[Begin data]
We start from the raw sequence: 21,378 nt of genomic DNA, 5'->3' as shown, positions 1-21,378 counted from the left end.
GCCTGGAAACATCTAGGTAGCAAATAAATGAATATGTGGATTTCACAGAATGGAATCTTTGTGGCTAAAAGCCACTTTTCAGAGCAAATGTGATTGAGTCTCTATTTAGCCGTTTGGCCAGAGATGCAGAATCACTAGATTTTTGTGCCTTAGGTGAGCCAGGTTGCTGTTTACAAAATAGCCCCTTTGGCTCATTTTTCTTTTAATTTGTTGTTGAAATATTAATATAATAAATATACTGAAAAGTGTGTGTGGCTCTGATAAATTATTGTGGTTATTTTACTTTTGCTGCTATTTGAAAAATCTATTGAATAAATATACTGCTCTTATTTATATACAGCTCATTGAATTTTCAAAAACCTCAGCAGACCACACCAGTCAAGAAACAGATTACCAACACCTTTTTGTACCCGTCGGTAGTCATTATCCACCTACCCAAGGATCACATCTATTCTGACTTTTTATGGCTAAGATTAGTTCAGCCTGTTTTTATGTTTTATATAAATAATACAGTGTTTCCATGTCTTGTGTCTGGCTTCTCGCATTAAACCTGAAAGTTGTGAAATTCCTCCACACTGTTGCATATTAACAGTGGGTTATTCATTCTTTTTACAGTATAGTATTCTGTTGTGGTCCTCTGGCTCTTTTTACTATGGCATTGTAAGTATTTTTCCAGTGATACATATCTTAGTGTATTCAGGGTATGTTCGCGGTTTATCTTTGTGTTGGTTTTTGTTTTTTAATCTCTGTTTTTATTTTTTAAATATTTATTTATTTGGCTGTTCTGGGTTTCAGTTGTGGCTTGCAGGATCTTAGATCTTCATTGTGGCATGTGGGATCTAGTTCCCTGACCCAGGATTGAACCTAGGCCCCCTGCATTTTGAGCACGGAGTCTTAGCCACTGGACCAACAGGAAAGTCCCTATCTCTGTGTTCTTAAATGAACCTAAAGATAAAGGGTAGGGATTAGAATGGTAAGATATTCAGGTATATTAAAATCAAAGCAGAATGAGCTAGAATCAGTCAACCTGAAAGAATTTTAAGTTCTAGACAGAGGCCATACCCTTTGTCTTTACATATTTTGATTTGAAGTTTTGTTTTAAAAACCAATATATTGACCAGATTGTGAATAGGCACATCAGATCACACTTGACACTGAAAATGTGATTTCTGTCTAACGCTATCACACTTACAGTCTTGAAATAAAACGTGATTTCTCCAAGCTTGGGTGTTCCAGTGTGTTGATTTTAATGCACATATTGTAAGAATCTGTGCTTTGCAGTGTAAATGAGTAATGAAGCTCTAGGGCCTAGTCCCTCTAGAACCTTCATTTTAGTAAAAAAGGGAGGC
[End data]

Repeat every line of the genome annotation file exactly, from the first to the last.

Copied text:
We start from the raw sequence: 21,378 nt of genomic DNA, 5'->3' as shown, positions 1-21,378 counted from the left end.
GCCTGGAAACATCTAGGTAGCAAATAAATGAATATGTGGATTTCACAGAATGGAATCTTTGTGGCTAAAAGCCACTTTTCAGAGCAAATGTGATTGAGTCTCTATTTAGCCGTTTGGCCAGAGATGCAGAATCACTAGATTTTTGTGCCTTAGGTGAGCCAGGTTGCTGTTTACAAAATAGCCCCTTTGGCTCATTTTTCTTTTAATTTGTTGTTGAAATATTAATATAATAAATATACTGAAAAGTGTGTGTGGCTCTGATAAATTATTGTGGTTATTTTACTTTTGCTGCTATTTGAAAAATCTATTGAATAAATATACTGCTCTTATTTATATACAGCTCATTGAATTTTCAAAAACCTCAGCAGACCACACCAGTCAAGAAACAGATTACCAACACCTTTTTGTACCCGTCGGTAGTCATTATCCACCTACCCAAGGATCACATCTATTCTGACTTTTTATGGCTAAGATTAGTTCAGCCTGTTTTTATGTTTTATATAAATAATACAGTGTTTCCATGTCTTGTGTCTGGCTTCTCGCATTAAACCTGAAAGTTGTGAAATTCCTCCACACTGTTGCATATTAACAGTGGGTTATTCATTCTTTTTACAGTATAGTATTCTGTTGTGGTCCTCTGGCTCTTTTTACTATGGCATTGTAAGTATTTTTCCAGTGATACATATCTTAGTGTATTCAGGGTATGTTCGCGGTTTATCTTTGTGTTGGTTTTTGTTTTTTAATCTCTGTTTTTATTTTTTAAATATTTATTTATTTGGCTGTTCTGGGTTTCAGTTGTGGCTTGCAGGATCTTAGATCTTCATTGTGGCATGTGGGATCTAGTTCCCTGACCCAGGATTGAACCTAGGCCCCCTGCATTTTGAGCACGGAGTCTTAGCCACTGGACCAACAGGAAAGTCCCTATCTCTGTGTTCTTAAATGAACCTAAAGATAAAGGGTAGGGATTAGAATGGTAAGATATTCAGGTATATTAAAATCAAAGCAGAATGAGCTAGAATCAGTCAACCTGAAAGAATTTTAAGTTCTAGACAGAGGCCATACCCTTTGTCTTTACATATTTTGATTTGAAGTTTTGTTTTAAAAACCAATATATTGACCAGATTGTGAATAGGCACATCAGATCACACTTGACACTGAAAATGTGATTTCTGTCTAACGCTATCACACTTACAGTCTTGAAATAAAACGTGATTTCTCCAAGCTTGGGTGTTCCAGTGTGTTGATTTTAATGCACATATTGTAAGAATCTGTGCTTTGCAGTGTAAATGAGTAATGAAGCTCTAGGGCCTAGTCCCTCTAGAACCTTCATTTTAGTAAAAAAGGGAGGC